UK Invests in Futuristic Space Plane Engine
The UK Space Agency will invest Â£60 million in a radical new engine designed for the Skylon, an aircraft that will be able to fly to outer space in just 15 minutes and could take passengers anywhere in the world in just four and a half hours.
The investment will be given to the British aerospace firm Reaction Engines to aid them in developing Skylonâ€™s revolutionary Sabre; a hybrid jet-rocket engine that can run at a higher power than what is possible today. It is expected that this project could pave the way for cheaper space travel.
â€œSabre has the potential to completely transform how we access space,â€ said David Willets, the Minister for Universities and Science.Â â€œBy supporting this breakthrough technology we are giving the UK a leading position in a growing market of new generation launchers and removing one of the main barriers to the growth of commercial activity in space.â€
The Sabre engine can operate both in anÂ air-breathingÂ and a rocketÂ mode. In the air-breathing mode, the Skylon can fly within the earthâ€™s atmosphere and accelerate up to Mach 5. However, while flying, the engine can also switch to rocket mode to propel the plane through the atmosphere at Mach 25.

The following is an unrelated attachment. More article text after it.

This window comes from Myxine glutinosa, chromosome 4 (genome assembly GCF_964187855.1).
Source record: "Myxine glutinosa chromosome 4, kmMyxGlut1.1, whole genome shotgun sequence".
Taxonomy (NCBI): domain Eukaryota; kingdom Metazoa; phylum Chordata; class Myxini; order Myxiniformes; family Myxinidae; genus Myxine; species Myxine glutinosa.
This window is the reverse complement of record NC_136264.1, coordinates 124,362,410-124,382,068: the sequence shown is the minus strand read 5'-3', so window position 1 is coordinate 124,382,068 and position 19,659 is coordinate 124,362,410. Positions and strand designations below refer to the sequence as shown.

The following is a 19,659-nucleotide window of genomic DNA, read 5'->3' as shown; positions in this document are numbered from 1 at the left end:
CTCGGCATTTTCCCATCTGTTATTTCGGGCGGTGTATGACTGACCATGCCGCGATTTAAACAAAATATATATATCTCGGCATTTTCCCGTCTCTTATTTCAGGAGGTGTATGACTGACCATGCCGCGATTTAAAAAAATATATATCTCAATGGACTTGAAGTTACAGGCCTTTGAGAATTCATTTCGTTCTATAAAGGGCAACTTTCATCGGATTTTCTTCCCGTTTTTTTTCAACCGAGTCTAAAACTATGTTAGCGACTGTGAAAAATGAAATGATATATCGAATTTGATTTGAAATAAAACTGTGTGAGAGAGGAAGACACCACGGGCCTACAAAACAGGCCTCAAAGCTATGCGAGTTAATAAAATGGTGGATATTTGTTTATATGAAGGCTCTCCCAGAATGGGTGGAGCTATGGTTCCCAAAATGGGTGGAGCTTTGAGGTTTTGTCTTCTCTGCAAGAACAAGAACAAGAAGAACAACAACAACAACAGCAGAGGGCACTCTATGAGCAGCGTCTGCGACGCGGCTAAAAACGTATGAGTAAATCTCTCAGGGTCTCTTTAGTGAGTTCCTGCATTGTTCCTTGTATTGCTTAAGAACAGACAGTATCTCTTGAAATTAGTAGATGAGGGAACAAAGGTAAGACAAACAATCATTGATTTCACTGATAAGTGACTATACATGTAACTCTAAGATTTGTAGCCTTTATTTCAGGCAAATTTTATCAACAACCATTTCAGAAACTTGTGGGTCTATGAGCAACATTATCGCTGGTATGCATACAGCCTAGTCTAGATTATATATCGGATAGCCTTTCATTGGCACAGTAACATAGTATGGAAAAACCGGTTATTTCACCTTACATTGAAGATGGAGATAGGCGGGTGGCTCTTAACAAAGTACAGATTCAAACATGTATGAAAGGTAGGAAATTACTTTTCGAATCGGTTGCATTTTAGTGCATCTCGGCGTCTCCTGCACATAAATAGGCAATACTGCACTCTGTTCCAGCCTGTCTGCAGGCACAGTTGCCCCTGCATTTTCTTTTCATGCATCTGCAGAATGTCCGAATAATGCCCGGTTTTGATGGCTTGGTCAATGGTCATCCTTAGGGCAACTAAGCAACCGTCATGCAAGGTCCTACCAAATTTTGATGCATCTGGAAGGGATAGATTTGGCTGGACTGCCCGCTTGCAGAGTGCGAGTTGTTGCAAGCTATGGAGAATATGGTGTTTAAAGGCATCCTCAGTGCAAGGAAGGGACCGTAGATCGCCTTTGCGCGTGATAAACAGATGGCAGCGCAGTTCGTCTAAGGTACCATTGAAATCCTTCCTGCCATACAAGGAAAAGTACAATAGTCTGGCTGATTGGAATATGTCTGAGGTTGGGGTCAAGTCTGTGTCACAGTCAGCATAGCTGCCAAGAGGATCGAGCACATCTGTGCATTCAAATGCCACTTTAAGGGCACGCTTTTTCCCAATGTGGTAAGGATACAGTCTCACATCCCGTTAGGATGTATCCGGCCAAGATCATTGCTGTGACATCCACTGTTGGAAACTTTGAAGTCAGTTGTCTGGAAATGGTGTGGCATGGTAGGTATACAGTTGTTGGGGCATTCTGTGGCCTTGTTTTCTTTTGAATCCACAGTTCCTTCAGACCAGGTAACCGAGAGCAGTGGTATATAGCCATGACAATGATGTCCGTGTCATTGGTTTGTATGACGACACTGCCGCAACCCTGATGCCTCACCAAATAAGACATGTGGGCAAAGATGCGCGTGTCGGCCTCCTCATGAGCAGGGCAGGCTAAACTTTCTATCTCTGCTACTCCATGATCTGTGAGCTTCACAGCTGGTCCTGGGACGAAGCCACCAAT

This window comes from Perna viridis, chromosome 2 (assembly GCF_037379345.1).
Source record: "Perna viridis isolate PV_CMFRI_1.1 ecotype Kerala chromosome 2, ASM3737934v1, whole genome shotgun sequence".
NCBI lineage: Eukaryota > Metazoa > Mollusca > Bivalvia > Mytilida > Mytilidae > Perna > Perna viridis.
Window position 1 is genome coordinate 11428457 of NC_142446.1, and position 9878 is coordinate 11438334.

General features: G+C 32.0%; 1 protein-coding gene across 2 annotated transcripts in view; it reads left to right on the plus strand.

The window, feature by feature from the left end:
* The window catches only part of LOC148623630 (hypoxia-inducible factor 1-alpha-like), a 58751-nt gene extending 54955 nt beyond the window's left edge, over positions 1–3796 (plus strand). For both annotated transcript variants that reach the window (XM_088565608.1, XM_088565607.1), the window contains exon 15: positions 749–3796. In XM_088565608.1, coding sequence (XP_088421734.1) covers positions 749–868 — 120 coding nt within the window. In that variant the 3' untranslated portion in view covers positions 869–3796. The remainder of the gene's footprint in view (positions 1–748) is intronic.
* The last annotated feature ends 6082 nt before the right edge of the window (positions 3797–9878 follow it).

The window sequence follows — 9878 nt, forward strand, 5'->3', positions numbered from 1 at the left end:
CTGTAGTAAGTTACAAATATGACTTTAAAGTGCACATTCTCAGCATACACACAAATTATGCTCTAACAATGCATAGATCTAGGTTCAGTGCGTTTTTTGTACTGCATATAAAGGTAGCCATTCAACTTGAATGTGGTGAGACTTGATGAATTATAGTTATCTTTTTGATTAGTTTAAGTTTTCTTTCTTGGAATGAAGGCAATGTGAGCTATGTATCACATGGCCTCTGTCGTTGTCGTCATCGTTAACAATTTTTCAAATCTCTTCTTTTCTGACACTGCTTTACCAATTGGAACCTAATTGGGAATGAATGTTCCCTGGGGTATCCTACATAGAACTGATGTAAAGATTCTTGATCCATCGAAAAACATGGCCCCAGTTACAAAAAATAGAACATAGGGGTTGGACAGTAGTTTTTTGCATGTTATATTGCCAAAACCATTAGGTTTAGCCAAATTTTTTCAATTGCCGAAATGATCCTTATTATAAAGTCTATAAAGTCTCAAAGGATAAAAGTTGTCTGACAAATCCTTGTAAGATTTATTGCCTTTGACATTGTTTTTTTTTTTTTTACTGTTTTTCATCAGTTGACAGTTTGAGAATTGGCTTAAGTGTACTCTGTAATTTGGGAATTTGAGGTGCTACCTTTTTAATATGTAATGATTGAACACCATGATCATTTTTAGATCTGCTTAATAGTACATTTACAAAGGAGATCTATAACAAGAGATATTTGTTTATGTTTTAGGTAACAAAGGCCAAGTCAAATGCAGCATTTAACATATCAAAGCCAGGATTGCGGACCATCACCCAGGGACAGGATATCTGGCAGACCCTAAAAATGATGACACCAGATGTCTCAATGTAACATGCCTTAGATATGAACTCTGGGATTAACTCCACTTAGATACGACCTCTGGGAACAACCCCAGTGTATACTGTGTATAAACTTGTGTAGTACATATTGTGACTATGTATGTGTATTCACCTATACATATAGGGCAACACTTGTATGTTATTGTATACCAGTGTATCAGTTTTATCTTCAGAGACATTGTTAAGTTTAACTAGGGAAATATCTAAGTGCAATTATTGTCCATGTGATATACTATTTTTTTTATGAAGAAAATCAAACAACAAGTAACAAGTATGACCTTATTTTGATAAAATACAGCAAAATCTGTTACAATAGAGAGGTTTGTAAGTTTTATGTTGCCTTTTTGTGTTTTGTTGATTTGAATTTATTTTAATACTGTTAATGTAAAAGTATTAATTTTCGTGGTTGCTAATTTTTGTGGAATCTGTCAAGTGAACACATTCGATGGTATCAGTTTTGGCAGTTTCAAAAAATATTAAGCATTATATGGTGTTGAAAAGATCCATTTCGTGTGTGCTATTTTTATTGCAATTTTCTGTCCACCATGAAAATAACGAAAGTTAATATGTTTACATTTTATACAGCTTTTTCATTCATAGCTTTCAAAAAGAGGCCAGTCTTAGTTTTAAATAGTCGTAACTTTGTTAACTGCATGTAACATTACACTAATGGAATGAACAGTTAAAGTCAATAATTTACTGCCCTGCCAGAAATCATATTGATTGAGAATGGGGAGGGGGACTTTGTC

Sabreâ€™s heat exchanger is the true marvel of this project. Before the engine can switch to rocket mode, the incoming air has to be cooled. The Sabre engine can cool the incoming airstream from a temperature of over 1,000Â°C to -150Â°C in less than a hundredth of a second, without the engine frosting up.
The technology of Sabreâ€™s heat exchanger was successfully tested in 2012 and the achievement was independently confirmed by ESA.
“The pre-cooler test objectives have all been successfully met and ESA is satisfied that the tests demonstrate the technology required for SABRE engine development,” ESA officials said in November 2012.
Reaction Engines will receive the Â£60 million in two stages: Â£35 million in 2014/2015 and another Â£25 million in 2015/2016. This funding is expected to add a further 2,000 jobs to the economy, including an extra 1,000 increasingly in-demandÂ computer jobs.